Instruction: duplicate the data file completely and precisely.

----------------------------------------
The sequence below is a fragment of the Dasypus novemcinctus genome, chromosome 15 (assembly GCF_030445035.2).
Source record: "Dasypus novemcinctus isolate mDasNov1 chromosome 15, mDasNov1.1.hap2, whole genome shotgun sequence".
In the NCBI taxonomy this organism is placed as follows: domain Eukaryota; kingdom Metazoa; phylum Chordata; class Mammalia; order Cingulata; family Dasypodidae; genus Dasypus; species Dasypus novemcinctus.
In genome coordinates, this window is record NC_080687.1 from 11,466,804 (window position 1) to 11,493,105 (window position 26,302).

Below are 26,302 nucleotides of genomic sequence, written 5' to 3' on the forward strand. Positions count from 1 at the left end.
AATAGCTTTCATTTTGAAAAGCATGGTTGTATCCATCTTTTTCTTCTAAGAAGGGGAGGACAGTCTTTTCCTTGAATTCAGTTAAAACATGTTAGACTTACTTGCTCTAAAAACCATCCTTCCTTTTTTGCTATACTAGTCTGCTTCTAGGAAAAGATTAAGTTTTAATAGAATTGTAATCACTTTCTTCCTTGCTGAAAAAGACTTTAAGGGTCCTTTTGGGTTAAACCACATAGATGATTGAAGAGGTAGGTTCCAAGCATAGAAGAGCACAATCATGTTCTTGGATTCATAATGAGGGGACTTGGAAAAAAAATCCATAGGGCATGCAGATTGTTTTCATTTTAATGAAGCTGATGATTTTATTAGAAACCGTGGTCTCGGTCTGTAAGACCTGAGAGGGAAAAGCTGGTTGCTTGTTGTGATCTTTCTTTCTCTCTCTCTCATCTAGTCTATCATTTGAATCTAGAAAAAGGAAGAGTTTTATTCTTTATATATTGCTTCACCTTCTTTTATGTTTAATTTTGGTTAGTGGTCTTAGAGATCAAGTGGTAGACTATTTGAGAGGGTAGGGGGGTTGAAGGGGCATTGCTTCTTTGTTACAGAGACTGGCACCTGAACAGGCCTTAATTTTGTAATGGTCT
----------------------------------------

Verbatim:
The sequence below is a fragment of the Dasypus novemcinctus genome, chromosome 15 (assembly GCF_030445035.2).
Source record: "Dasypus novemcinctus isolate mDasNov1 chromosome 15, mDasNov1.1.hap2, whole genome shotgun sequence".
In the NCBI taxonomy this organism is placed as follows: domain Eukaryota; kingdom Metazoa; phylum Chordata; class Mammalia; order Cingulata; family Dasypodidae; genus Dasypus; species Dasypus novemcinctus.
In genome coordinates, this window is record NC_080687.1 from 11,466,804 (window position 1) to 11,493,105 (window position 26,302).

Below are 26,302 nucleotides of genomic sequence, written 5' to 3' on the forward strand. Positions count from 1 at the left end.
AATAGCTTTCATTTTGAAAAGCATGGTTGTATCCATCTTTTTCTTCTAAGAAGGGGAGGACAGTCTTTTCCTTGAATTCAGTTAAAACATGTTAGACTTACTTGCTCTAAAAACCATCCTTCCTTTTTTGCTATACTAGTCTGCTTCTAGGAAAAGATTAAGTTTTAATAGAATTGTAATCACTTTCTTCCTTGCTGAAAAAGACTTTAAGGGTCCTTTTGGGTTAAACCACATAGATGATTGAAGAGGTAGGTTCCAAGCATAGAAGAGCACAATCATGTTCTTGGATTCATAATGAGGGGACTTGGAAAAAAAATCCATAGGGCATGCAGATTGTTTTCATTTTAATGAAGCTGATGATTTTATTAGAAACCGTGGTCTCGGTCTGTAAGACCTGAGAGGGAAAAGCTGGTTGCTTGTTGTGATCTTTCTTTCTCTCTCTCTCATCTAGTCTATCATTTGAATCTAGAAAAAGGAAGAGTTTTATTCTTTATATATTGCTTCACCTTCTTTTATGTTTAATTTTGGTTAGTGGTCTTAGAGATCAAGTGGTAGACTATTTGAGAGGGTAGGGGGGTTGAAGGGGCATTGCTTCTTTGTTACAGAGACTGGCACCTGAACAGGCCTTAATTTTGTAATGGTCT